Onese Power: Senior police officer recalls morning of fatal crash 21 years ago
- Credit: Archant
Ambulance staff lodged a complaint with the Metropolitan Police in the aftermath of a fatal high-speed pursuit, an inquest heard.
Further evidence was heard at St Pancras Coroner’s Court today as part of a fresh exploration into the death of father-of-three Onese Power, who died more than 21 years ago after a police pursuit through Camden and Islington.
Mr Power, 51, died on the morning of August 7, 1997 after his motorcycle struck a bollard on the corner of Royal College Street and St Pancras Way.
Earlier this week officers said they had started to follow him in Camden Road because he was speeding, and continued because he had not stopped and they suspected his vehicle was stolen.
The chase saw both vehicles run through four sets of red lights and travel at speeds of 50 to 80mph, with other cars swerving to get out of the way.
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This morning coroner Mary Hassell and a jury heard evidence from James Watson, a then-chief inspector in the Metropolitan Police’s central command complex.
Mr Watson, who was not able to start monitoring the situation until shortly before its conclusion, told the court a police helicopter was also deployed and a second pursuit car had asked for permission to join the chase.
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A transcript of the conversation between the police car’s operator, then-PC Steven Heatley, and the Met controller was given to the jury.
PC Heatley’s updates were seven times marked as “unintelligible” and in one case he struggled to pronounce the name of the road they were entering.
At what was thought to be the moment Mr Power crashed into the bollard, he told the controller: “He’s off, off, off – he’s there, I think. It’s a serious POLAC [police vehicle accident].”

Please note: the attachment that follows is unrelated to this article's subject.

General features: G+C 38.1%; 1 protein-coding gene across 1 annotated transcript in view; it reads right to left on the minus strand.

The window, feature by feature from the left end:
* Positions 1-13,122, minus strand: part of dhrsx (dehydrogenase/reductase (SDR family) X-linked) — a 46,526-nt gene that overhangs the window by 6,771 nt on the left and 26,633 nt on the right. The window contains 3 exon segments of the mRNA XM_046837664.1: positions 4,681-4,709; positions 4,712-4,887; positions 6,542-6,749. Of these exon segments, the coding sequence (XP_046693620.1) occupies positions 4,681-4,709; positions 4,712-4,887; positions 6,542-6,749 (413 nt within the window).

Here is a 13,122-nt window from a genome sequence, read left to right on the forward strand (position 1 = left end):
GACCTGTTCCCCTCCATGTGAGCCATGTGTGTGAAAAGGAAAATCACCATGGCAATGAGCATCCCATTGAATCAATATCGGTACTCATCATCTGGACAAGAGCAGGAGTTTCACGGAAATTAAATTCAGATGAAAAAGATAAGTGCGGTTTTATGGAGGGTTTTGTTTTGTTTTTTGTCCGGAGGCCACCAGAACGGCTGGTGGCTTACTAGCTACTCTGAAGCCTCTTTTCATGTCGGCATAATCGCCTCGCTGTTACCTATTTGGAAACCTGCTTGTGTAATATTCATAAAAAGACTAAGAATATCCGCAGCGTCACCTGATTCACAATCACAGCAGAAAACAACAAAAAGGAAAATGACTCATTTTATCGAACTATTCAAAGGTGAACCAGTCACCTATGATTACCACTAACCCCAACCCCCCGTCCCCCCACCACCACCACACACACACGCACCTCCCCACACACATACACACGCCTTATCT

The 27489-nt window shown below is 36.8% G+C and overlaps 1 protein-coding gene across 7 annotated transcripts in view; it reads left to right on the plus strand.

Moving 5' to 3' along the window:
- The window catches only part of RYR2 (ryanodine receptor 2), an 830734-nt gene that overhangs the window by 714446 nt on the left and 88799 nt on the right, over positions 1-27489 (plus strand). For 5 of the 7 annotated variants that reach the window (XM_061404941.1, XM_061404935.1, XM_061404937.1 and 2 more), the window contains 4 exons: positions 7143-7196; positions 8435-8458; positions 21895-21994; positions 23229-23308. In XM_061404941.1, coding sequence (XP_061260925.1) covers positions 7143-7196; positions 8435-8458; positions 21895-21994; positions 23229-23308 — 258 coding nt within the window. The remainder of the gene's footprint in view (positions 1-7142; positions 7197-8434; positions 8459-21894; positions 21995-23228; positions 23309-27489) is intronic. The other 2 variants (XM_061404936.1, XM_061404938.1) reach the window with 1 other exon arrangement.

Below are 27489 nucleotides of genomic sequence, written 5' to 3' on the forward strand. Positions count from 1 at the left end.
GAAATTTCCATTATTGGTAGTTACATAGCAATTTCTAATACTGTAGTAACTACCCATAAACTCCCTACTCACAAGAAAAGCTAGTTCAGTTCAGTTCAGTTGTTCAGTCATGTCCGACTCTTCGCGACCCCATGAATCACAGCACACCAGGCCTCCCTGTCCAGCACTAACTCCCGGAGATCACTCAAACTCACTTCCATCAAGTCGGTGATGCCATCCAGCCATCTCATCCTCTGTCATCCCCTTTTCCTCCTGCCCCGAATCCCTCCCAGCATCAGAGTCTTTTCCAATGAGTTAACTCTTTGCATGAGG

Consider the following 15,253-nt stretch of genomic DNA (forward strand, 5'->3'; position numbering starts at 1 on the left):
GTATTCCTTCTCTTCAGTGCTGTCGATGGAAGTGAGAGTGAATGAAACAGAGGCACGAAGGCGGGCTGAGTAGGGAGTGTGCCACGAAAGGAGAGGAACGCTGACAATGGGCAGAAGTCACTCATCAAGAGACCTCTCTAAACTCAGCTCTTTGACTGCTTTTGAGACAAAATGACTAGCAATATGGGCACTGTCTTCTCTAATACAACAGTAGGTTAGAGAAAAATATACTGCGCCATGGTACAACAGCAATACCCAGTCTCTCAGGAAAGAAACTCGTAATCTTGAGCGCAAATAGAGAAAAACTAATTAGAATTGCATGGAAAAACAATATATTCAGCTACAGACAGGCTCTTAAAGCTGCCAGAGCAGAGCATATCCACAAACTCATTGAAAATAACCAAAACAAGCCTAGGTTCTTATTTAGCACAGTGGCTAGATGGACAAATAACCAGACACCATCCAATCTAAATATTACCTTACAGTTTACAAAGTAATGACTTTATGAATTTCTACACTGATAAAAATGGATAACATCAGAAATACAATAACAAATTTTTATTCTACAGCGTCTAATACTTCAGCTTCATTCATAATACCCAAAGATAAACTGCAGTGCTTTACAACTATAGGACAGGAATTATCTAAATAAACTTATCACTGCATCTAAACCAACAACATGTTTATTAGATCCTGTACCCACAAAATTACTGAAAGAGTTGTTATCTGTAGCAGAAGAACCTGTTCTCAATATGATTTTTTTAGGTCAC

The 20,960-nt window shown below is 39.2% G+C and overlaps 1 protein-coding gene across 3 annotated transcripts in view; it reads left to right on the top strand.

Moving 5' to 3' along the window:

In the aftermath of the incident two ambulances pulled up at the scene, one of which had a paramedic who was able to get to Mr Power.
But ambulance crews were prevented by police from stopping the scene, Mr Watson said, because of “marks of the road” and “bits and pieces”.
He confirmed that they had later complained to the Police Complaints Authority because “they had to carry Mr Power and they didn’t like that. They wanted to take their ambulance across.”
Mr Watson was pressed by Sean Horstead, the lawyer acting on behalf of Mr Power’s family, on whether he had had enough information to decide if the pursuit was becoming too dangerous to continue.
He said he could not remember the incident, but said: “In an ideal world you would expect that an experienced operator and an experienced driver working as a team would provide the information needed. If not you would expect control at Scotland Yard to ask for it.
“As a team we need to trust they are doing what we hope they have been trained to do.”
He was also asked if it was “appropriate” for two relatively inexperienced officers to have taken on a chase of that nature.
He said: “Appropriate or ideal? Is it the best that could be done with the resources that were available at the time? Yes.”
But he added: “If this pursuit had gone on to five minutes we would have stopped it.”
Mr Watson was also asked why he was never asked to write a statement himself in the aftermath of the incident, and conceded that “an opportunity was lost”.
Eyewitnesses were due to give evidence to the court this afternoon. The jury is expected to return a narrative conclusion at the end of next week.